August 26, 1998
Moon Paint & Glad Bags

Tired. Still sick. I have just enough *juice* to provide you with two scenes from my day.

Scene #1:

*Someone* gave me a ride home from work this afternoon ... partly because he's trying to be a nice guy during my period of Temporary Unfortunate Utter Destitution, and partly because he wanted to pick up the WinFax manual I borrowed from him three months ago. (And partly because he needs me to sew some buttons onto a couple pair of pants for him).

He hadn't been here in a few days, so it was his first *glimpse* of the fluourescent graffiti I've put on everything ... my computer, my phone, my refrigerator, my furniture. (I used "Moon Paint." Ever heard of it? Me neither, until last weekend. It comes in little squeeze tubes, which you can use to draw or scribble all over anything. It cost me $4.89, which I probably should have spent on pantyhose or mayonnaise or the phone bill ... but the instant I saw it, I had to have it.)

Anyway, he took one look at my computer monitor  --  now freshly Moon-Painted with my *SecraTerri* screen name in hot pink and orange, artfully festooned with little neon daisies and happy faces and dancing waffle irons -- and dourly commented, "It looks like a teenager lives here."

I started to protest. It's in my nature lately to protest against anything he says. But then I looked around my apartment  ...  at the collection of wind-up toys on the top shelf of my desk, the messy little piles of books and felt pens, the CD's and floppy disks, the empty Dr. Pepper cans and overdue library books, all over the place ... and how the hell was I gonna argue with the guy?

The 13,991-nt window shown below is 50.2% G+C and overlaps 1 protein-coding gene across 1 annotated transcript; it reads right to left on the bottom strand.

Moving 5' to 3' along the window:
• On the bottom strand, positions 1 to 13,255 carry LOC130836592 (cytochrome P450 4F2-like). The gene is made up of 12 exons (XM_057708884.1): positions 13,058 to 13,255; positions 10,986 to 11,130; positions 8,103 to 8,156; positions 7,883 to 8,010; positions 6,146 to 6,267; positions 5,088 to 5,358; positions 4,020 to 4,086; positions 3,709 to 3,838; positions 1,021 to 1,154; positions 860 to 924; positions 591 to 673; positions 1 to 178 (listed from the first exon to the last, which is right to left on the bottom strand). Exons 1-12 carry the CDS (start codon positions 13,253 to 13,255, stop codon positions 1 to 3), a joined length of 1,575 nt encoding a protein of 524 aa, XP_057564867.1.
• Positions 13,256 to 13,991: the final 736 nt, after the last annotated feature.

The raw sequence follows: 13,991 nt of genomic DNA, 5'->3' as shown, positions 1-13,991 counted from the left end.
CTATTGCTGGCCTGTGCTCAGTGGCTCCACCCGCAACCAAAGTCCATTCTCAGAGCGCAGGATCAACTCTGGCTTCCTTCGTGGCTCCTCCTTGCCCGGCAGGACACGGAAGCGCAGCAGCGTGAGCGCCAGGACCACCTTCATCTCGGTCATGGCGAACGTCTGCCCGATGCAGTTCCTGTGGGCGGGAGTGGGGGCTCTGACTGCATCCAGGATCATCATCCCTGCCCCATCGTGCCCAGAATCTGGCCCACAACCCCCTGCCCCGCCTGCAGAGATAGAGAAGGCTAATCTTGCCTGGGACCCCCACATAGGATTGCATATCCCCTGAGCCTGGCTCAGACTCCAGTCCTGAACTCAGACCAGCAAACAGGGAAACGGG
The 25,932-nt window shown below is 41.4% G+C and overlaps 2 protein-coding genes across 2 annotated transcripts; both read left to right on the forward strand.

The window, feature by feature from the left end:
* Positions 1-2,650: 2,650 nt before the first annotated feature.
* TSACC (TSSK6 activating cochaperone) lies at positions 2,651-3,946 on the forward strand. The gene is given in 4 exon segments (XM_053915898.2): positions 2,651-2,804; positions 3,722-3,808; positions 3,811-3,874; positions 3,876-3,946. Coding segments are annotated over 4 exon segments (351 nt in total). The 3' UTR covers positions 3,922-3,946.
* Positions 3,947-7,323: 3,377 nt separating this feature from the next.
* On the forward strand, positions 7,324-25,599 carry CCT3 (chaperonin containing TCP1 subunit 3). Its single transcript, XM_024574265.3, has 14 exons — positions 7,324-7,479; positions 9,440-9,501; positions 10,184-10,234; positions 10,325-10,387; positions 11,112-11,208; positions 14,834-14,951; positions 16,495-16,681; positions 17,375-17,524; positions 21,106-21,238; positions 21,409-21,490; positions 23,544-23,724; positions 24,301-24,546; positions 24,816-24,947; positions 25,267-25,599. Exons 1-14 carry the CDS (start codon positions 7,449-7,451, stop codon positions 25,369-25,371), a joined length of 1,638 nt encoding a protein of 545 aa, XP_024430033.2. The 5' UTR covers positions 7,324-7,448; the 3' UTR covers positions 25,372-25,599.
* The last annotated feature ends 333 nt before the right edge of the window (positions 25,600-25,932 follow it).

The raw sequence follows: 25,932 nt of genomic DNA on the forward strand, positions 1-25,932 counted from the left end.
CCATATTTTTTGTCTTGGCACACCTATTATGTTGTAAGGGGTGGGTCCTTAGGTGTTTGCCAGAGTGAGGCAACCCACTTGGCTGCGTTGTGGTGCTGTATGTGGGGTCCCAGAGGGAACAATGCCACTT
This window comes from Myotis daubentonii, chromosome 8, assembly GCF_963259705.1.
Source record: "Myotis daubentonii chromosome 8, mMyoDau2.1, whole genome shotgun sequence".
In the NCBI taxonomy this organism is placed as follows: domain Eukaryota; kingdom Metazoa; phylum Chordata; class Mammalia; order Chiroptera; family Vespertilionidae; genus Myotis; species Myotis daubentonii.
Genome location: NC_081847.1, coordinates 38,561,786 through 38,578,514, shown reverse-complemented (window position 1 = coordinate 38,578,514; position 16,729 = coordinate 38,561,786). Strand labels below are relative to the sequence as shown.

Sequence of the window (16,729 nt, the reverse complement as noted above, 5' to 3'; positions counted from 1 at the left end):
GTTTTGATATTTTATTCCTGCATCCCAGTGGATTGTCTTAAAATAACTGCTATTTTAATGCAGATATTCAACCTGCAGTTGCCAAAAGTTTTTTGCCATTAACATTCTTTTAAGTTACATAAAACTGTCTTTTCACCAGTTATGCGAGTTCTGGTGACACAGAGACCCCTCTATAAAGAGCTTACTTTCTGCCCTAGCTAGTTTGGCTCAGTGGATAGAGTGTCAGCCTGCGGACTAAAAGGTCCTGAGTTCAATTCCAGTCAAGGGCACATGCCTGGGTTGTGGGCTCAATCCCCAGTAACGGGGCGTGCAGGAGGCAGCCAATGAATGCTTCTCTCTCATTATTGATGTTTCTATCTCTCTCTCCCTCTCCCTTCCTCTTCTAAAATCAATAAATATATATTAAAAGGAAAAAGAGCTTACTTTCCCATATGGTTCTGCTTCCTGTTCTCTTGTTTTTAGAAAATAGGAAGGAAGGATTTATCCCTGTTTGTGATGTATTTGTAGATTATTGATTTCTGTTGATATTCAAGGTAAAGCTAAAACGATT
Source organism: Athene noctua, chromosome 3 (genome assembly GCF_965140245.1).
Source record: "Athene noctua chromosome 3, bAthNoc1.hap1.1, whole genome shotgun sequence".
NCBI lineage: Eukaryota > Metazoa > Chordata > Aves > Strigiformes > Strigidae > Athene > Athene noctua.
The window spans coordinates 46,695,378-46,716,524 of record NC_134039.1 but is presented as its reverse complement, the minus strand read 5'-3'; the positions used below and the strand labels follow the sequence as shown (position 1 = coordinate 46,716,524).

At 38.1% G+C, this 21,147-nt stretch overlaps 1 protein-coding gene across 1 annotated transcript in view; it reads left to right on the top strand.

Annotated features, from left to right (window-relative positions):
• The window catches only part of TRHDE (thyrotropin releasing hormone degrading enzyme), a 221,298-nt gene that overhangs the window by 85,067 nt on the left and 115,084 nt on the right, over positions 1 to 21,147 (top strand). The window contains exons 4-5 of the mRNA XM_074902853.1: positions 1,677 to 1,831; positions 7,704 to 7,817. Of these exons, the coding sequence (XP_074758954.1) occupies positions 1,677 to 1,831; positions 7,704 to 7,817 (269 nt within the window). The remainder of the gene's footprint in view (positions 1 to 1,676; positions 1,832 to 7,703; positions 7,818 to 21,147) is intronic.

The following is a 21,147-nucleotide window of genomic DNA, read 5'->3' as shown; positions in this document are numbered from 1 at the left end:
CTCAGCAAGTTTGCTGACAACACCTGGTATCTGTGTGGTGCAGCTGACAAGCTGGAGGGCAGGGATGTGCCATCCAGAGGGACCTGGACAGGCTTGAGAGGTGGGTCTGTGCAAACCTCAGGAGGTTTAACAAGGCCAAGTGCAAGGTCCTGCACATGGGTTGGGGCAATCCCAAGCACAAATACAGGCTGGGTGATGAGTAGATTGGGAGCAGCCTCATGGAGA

Which sort of allows me to segue into Scene #2:

... Me leaving for the bus stop this morning at 7:41 a.m., in my natty little dress and blazer and high heels, enjoying the first goddamn Good Hair Day I've had in weeks ... lugging my purse, a plastic bag of library books, my lunch, my bus fare and two garbage bags the size of bean bag chairs up the narrow concrete steps in front of my apartment ...

...  feeling, in that all-too-fleeting way I have every morning, almost in control of my life/my destiny/my garbage ...

... when all of a sudden I caught a glimpse of myself, reflected in a neighbor's window. I was still having a Good Hair Day, thank God. But I was obviously a woman alone and fending for herself.  And even though *I* happen to be perfectly fine with that concept, most of the time, I couldn't help but wonder what anyone watching me struggle up those stairs must be thinking.

(Old Bald Guy In Apt. 11: "I wonder if she's ...*burp* ... got any recycleables in those garbage bags?")



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